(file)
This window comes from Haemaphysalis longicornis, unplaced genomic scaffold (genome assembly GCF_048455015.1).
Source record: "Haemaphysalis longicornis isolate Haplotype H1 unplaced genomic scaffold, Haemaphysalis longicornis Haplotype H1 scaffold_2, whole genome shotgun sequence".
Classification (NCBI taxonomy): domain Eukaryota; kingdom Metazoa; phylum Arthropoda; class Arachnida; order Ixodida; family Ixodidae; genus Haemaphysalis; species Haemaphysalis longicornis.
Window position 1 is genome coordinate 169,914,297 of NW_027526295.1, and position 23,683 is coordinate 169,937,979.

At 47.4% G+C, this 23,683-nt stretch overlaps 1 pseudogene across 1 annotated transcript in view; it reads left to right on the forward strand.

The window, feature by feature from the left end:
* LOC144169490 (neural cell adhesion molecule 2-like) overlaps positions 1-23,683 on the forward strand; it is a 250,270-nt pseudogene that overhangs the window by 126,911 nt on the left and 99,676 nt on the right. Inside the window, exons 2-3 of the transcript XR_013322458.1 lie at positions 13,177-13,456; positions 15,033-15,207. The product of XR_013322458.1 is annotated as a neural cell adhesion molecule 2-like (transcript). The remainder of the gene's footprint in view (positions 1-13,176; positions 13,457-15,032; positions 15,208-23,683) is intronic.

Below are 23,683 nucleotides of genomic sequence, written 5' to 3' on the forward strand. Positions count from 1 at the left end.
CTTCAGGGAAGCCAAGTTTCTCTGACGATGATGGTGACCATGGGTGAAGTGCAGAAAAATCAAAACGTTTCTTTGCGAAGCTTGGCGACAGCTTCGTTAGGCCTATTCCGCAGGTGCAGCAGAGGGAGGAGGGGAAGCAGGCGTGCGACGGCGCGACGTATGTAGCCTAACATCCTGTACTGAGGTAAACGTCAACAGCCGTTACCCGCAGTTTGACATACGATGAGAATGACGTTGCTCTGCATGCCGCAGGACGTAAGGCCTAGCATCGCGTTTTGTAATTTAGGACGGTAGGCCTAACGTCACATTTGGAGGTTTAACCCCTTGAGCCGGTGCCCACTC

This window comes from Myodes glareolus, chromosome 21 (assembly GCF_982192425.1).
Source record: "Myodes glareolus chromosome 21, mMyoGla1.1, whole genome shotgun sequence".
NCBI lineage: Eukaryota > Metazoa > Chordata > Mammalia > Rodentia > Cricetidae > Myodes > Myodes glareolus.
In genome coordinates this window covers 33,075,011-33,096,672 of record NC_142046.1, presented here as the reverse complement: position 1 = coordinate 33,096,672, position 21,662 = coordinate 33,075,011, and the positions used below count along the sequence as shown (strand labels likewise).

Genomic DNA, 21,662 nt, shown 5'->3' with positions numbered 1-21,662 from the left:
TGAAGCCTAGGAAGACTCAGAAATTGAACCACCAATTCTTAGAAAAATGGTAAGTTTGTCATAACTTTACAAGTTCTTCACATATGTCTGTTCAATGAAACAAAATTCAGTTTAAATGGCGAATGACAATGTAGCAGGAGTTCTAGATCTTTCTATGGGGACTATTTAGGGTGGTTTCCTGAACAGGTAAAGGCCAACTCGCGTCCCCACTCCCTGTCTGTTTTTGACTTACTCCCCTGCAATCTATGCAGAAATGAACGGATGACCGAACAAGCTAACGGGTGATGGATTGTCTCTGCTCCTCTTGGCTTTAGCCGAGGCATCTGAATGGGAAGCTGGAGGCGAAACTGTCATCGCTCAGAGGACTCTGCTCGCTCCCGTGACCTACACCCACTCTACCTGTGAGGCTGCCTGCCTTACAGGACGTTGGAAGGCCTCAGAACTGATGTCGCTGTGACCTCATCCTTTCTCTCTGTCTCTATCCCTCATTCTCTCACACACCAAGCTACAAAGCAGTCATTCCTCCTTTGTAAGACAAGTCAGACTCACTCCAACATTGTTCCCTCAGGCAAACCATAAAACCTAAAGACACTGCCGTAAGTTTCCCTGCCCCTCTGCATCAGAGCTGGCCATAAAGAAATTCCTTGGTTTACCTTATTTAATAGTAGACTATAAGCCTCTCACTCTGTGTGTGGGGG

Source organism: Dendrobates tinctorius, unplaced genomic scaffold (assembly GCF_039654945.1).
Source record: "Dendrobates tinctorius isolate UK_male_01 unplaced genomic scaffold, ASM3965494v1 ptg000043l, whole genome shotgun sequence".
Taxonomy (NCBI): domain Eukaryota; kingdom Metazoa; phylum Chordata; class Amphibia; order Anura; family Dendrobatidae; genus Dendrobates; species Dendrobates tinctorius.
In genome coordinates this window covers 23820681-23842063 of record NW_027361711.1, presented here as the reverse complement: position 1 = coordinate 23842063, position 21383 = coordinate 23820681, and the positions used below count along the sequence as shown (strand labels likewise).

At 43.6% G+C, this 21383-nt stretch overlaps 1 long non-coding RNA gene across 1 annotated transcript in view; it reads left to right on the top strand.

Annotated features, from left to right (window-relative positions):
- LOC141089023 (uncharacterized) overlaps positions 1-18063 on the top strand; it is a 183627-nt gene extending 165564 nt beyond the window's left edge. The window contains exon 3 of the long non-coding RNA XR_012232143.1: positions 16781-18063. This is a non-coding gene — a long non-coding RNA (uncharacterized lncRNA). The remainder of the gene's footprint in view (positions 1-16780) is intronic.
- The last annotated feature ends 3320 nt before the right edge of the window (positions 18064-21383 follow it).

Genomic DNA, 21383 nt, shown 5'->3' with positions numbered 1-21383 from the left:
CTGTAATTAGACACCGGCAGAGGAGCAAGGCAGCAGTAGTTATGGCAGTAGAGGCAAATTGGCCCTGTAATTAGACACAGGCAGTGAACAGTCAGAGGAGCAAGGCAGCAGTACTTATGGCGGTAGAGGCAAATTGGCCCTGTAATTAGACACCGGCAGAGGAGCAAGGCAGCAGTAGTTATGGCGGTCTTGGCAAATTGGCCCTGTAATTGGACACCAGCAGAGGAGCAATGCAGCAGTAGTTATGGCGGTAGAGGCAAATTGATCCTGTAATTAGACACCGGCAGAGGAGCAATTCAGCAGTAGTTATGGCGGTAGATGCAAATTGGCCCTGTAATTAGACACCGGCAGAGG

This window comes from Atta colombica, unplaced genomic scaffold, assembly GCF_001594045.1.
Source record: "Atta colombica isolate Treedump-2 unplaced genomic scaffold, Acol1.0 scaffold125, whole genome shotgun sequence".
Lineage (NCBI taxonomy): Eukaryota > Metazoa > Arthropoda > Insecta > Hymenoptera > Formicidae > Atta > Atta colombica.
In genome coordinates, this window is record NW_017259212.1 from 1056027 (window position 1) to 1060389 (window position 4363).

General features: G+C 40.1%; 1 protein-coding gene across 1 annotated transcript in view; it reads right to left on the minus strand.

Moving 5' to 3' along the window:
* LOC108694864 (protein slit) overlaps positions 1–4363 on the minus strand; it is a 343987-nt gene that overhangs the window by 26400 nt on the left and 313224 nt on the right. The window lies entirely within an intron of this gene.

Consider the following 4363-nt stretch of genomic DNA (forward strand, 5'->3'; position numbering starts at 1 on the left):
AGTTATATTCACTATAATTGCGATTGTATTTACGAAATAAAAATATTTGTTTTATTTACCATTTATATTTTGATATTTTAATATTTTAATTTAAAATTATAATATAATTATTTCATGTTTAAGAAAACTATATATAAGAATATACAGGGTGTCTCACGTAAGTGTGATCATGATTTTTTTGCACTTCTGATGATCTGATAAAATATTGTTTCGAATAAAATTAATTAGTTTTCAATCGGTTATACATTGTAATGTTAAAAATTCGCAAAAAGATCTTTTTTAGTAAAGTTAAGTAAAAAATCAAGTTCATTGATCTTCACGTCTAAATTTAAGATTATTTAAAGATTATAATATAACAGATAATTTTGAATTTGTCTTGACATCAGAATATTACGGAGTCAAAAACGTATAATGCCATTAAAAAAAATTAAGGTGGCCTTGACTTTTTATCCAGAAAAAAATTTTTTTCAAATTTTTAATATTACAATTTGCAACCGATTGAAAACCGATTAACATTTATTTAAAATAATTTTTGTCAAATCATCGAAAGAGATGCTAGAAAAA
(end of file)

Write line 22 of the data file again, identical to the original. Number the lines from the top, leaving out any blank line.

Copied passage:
- LOC141089023 (uncharacterized) overlaps positions 1-18063 on the top strand; it is a 183627-nt gene extending 165564 nt beyond the window's left edge. The window contains exon 3 of the long non-coding RNA XR_012232143.1: positions 16781-18063. This is a non-coding gene — a long non-coding RNA (uncharacterized lncRNA). The remainder of the gene's footprint in view (positions 1-16780) is intronic.